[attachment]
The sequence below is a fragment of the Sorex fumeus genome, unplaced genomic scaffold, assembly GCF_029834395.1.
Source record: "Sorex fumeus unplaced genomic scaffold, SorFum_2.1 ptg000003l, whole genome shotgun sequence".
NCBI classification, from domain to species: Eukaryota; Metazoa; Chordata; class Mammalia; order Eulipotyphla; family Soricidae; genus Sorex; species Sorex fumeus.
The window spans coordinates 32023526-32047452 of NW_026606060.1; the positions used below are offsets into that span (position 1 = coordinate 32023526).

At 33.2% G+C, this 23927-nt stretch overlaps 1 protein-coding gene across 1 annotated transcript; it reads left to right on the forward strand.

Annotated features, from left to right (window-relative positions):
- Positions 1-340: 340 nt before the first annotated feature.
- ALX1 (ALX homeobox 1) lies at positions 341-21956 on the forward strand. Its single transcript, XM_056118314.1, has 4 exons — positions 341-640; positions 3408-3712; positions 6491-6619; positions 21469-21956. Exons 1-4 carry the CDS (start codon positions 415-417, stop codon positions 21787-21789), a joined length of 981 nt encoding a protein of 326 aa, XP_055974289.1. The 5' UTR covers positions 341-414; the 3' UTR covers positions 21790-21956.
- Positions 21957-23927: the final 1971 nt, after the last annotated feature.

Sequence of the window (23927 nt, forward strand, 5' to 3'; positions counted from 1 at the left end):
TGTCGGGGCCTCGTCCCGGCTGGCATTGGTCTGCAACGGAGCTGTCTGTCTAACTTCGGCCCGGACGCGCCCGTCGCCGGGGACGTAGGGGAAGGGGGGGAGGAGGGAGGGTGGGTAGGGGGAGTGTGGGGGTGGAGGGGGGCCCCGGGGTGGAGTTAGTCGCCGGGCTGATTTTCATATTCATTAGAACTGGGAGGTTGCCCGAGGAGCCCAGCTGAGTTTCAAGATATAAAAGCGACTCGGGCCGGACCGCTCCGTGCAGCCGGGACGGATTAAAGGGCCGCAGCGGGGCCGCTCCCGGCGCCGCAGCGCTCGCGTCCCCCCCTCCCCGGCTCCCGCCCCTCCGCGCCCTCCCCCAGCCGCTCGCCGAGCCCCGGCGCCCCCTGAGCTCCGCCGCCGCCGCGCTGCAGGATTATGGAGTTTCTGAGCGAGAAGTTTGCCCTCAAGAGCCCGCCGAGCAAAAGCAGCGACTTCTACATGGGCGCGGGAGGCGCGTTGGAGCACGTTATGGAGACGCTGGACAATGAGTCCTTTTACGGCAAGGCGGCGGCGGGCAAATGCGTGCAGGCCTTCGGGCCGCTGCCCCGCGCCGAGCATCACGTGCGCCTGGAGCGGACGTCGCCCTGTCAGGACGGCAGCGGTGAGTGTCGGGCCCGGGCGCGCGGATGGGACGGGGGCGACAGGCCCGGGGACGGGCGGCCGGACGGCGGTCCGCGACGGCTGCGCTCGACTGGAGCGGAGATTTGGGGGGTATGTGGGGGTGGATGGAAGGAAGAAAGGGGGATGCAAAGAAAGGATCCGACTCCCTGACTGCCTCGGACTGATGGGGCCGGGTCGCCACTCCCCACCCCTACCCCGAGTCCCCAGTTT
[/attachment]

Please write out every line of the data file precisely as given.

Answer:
The sequence below is a fragment of the Sorex fumeus genome, unplaced genomic scaffold, assembly GCF_029834395.1.
Source record: "Sorex fumeus unplaced genomic scaffold, SorFum_2.1 ptg000003l, whole genome shotgun sequence".
NCBI classification, from domain to species: Eukaryota; Metazoa; Chordata; class Mammalia; order Eulipotyphla; family Soricidae; genus Sorex; species Sorex fumeus.
The window spans coordinates 32023526-32047452 of NW_026606060.1; the positions used below are offsets into that span (position 1 = coordinate 32023526).

At 33.2% G+C, this 23927-nt stretch overlaps 1 protein-coding gene across 1 annotated transcript; it reads left to right on the forward strand.

Annotated features, from left to right (window-relative positions):
- Positions 1-340: 340 nt before the first annotated feature.
- ALX1 (ALX homeobox 1) lies at positions 341-21956 on the forward strand. Its single transcript, XM_056118314.1, has 4 exons — positions 341-640; positions 3408-3712; positions 6491-6619; positions 21469-21956. Exons 1-4 carry the CDS (start codon positions 415-417, stop codon positions 21787-21789), a joined length of 981 nt encoding a protein of 326 aa, XP_055974289.1. The 5' UTR covers positions 341-414; the 3' UTR covers positions 21790-21956.
- Positions 21957-23927: the final 1971 nt, after the last annotated feature.

Sequence of the window (23927 nt, forward strand, 5' to 3'; positions counted from 1 at the left end):
TGTCGGGGCCTCGTCCCGGCTGGCATTGGTCTGCAACGGAGCTGTCTGTCTAACTTCGGCCCGGACGCGCCCGTCGCCGGGGACGTAGGGGAAGGGGGGGAGGAGGGAGGGTGGGTAGGGGGAGTGTGGGGGTGGAGGGGGGCCCCGGGGTGGAGTTAGTCGCCGGGCTGATTTTCATATTCATTAGAACTGGGAGGTTGCCCGAGGAGCCCAGCTGAGTTTCAAGATATAAAAGCGACTCGGGCCGGACCGCTCCGTGCAGCCGGGACGGATTAAAGGGCCGCAGCGGGGCCGCTCCCGGCGCCGCAGCGCTCGCGTCCCCCCCTCCCCGGCTCCCGCCCCTCCGCGCCCTCCCCCAGCCGCTCGCCGAGCCCCGGCGCCCCCTGAGCTCCGCCGCCGCCGCGCTGCAGGATTATGGAGTTTCTGAGCGAGAAGTTTGCCCTCAAGAGCCCGCCGAGCAAAAGCAGCGACTTCTACATGGGCGCGGGAGGCGCGTTGGAGCACGTTATGGAGACGCTGGACAATGAGTCCTTTTACGGCAAGGCGGCGGCGGGCAAATGCGTGCAGGCCTTCGGGCCGCTGCCCCGCGCCGAGCATCACGTGCGCCTGGAGCGGACGTCGCCCTGTCAGGACGGCAGCGGTGAGTGTCGGGCCCGGGCGCGCGGATGGGACGGGGGCGACAGGCCCGGGGACGGGCGGCCGGACGGCGGTCCGCGACGGCTGCGCTCGACTGGAGCGGAGATTTGGGGGGTATGTGGGGGTGGATGGAAGGAAGAAAGGGGGATGCAAAGAAAGGATCCGACTCCCTGACTGCCTCGGACTGATGGGGCCGGGTCGCCACTCCCCACCCCTACCCCGAGTCCCCAGTTT